The little details-I desperately need to update the website, check the expiration on our med kit items and make sure costuming is repaired, unstained and replaced. Some of these tasks are clearly sexier than others.  I like to do this with others because then it becomes more fun, less dull and we can make ibuprofen jokes (If you work at faires, you make these as well.)  My “treat” for doing this  a new costume piece or something for…the tent.  Slowly but surely we have been getting accessories for the troupe. After our last tent was unceremoniously smashed against the side of a building by a Gulf Coast wind I finally bit the bullet and paid for a fairly historical tent.  And some nice chairs, and we added a side panel, and are costing out a recycled rug and…well it is only limited by our imagination, our budget and the size of our traveling vehicle.

As Gloria Gaynor famously sang “I love the nightlife, I love to boogie” but I would paraphrase to say I like the stage. I can eat up compliments as well as the next guy.  I must prefer kudos for my work than for my costume or ability to take fruit to the head (long story) And you do have to be prepared to take some damage  and time o do what we do in order to receive the applause.

Each fire act takes a year to come to the stage, each performance fight a minimum of six weeks (that’s after it is created) and the historical stuff often longer. Once had a subcontractor (sort of) come by and ask if we ever did anything new in our shows. And after several troupe members had duct-taped my cranium in place so my head didn’t explode, I calmly explained that we *always* add something new, every single performance. It can be as simple as tweaked lines or substituting a crab puppet for a dagger (true story, even we don’t know about if beforehand sometimes) It can be premiering a weapons form that no one else in North America is doing because we took the time to pay for a translation and then interpret. It can be a new kids act that can only be seen at one show once a year. We definitely have a niche and change up within that format-but we DO change it up and not just for the audience’s benefit.

Longevity lives in the heart. If anyone came up to me and showed me that they do what we do, better and with more gusto, with a brief  consult with my partner we would gladly turn over the reins  and just be troupe members (it’s even in our rules)  But our members have freely admitted that it is a long, tough job to be the boss and it’s more fun to show up, do the job and then slip away back to home.

I can’t say what your motivator is; my partner says it is to be a “nostalgia generator” (I’ll make him do a guest post on that)  another says it is the sense of purpose while enjoying the faire. Another that it is all about the little kids and getting to say those things you’d normally be fired for uttering. Whatever it is, it’s that little fire inside and if you can keep that stoked long-term, you might get to be an old hand at it.



Today we’re going to discuss dilettantes,  I do my best not to point fingers because I am as guilty as the next person. I attended school for art and no, I am currently not being paid to do art. I did a stint for two years as a freelancer and then said “You know, I need health insurance and a roof over my head.” And so I have moved from a participant to a supporter and admirer. This is true of many things in my life. I can’t give you a hard line of what separates the professional from the dedicated enthusiast because that line is as wide and muddy as the Amazon. But even a river that size has sides,  and if you are standing on the bank, you’ve made a choice. To be extra clear, don’t claim to be a thing if you are not.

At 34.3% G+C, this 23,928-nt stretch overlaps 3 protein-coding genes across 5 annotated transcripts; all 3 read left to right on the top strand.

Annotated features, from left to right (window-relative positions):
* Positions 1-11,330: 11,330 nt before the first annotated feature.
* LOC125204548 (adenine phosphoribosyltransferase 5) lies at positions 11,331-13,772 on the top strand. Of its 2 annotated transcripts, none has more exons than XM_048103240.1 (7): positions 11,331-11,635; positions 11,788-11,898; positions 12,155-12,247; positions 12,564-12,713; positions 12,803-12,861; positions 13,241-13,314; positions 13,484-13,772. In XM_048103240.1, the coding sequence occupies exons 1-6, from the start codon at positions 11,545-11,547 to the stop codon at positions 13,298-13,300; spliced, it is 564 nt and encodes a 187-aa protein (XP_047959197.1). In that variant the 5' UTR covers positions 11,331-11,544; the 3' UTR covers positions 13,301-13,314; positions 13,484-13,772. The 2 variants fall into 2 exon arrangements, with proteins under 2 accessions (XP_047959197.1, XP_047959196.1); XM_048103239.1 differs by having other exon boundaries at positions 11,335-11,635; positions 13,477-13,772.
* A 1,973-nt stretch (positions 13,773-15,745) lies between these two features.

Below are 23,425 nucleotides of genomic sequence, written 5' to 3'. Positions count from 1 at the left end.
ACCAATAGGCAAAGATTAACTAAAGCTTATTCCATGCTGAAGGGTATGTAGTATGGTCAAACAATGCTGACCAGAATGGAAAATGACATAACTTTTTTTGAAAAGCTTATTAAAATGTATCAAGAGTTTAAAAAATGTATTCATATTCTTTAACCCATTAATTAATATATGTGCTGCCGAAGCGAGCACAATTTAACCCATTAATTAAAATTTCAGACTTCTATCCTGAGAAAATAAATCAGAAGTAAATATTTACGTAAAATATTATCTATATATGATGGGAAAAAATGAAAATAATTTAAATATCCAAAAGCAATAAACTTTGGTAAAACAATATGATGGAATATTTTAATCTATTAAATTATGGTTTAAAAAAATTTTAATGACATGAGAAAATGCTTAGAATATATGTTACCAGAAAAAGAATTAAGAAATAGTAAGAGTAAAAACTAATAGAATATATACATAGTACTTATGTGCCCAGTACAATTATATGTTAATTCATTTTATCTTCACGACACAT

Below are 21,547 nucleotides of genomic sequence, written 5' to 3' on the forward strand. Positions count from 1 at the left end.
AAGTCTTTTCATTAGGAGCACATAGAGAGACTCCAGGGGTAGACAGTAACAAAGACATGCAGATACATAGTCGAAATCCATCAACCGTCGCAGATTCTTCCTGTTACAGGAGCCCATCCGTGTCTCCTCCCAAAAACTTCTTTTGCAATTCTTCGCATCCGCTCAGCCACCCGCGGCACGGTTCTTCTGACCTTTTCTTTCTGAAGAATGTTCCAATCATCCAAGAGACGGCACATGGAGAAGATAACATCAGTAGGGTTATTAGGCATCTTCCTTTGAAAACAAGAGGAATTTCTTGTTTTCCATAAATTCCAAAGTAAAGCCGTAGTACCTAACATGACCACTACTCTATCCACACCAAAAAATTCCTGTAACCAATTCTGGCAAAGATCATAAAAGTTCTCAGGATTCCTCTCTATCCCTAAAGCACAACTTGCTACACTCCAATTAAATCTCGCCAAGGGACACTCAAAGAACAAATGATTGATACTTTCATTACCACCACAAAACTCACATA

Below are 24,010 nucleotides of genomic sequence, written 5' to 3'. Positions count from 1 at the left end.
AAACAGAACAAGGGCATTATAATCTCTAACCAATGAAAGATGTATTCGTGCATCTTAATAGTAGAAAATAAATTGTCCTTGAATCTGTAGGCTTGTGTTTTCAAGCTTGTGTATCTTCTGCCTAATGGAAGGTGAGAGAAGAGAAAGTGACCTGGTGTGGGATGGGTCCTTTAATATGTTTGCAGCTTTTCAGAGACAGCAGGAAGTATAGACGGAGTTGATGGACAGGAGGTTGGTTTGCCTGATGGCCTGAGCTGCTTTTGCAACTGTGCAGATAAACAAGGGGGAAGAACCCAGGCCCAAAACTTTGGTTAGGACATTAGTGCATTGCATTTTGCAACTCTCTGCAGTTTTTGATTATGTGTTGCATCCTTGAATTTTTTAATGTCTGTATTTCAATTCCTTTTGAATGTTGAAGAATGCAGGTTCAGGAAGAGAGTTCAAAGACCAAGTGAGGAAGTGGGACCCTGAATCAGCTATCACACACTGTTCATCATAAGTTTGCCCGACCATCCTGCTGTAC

Most of the professionals I know have endured some serious hardships to be where they are. And since we’ve been around over a decade, we’ve seen plenty of folks swimming beside us who have come past us, given us a ‘high-five’ and then gone to the bank and pulled themselves up. We’ve firmly settled on a rock somewhere near dead center and one of these passing performers kindly referred to us as “dedicated part-time professionals.” So from our mossy, wet stone, I share these observations.

Investment in tools and equipment
Whenever I start something I often invoke my inner miser-I will save up and buy the best I can of “one thing” First this was a pair of boots, then a costume. This making sure that I have spent so much that NOT using it makes me feel hideously guilty and I have to justify the cost. This isn’t the method for everyone. With our group you are welcome to use loaner swords and costumes for about a year, then, the other members will start giving dirty looks because by that time, you should have your own sword and unique costuming. I’m told this is a generous amount of time. Other groups do it differently-they own your equipment but if you don’t produce, no equipment for you and OUT! But frankly, if you claim to be a juggler, pirate, lion tamer, what have you and haven’t bought a single item to support this claim-no one will believe that you have commitment.

Recently a western martial arts group posted a cartoon that made me chuckle. It showed someone watching a film, taking one class in martial arts, being disappointed and going back to playing video games.  As I commented on the thread, we see this pretty often.  This last weekend we did a workshop using dowels and at the end we let the participants handle the weapons and one commented “This is heavy!” (It was a rapier, if you were curious) We are about incremental changes over time-and that is why we will take anyone with the heart to try-some of our best people come from humble beginnings. A friend with Das Geld Fähnlein  and I have a similar attitude about members which we call the “pasta theory.”  The idea is to toss them in hot water, then throw them at something and see if they stick (thus, ready for consumption/finished)  Our requirement is six weeks of practice for one show a year. If you can’t make that level of commitment, I can’t be bothered to learn your surname.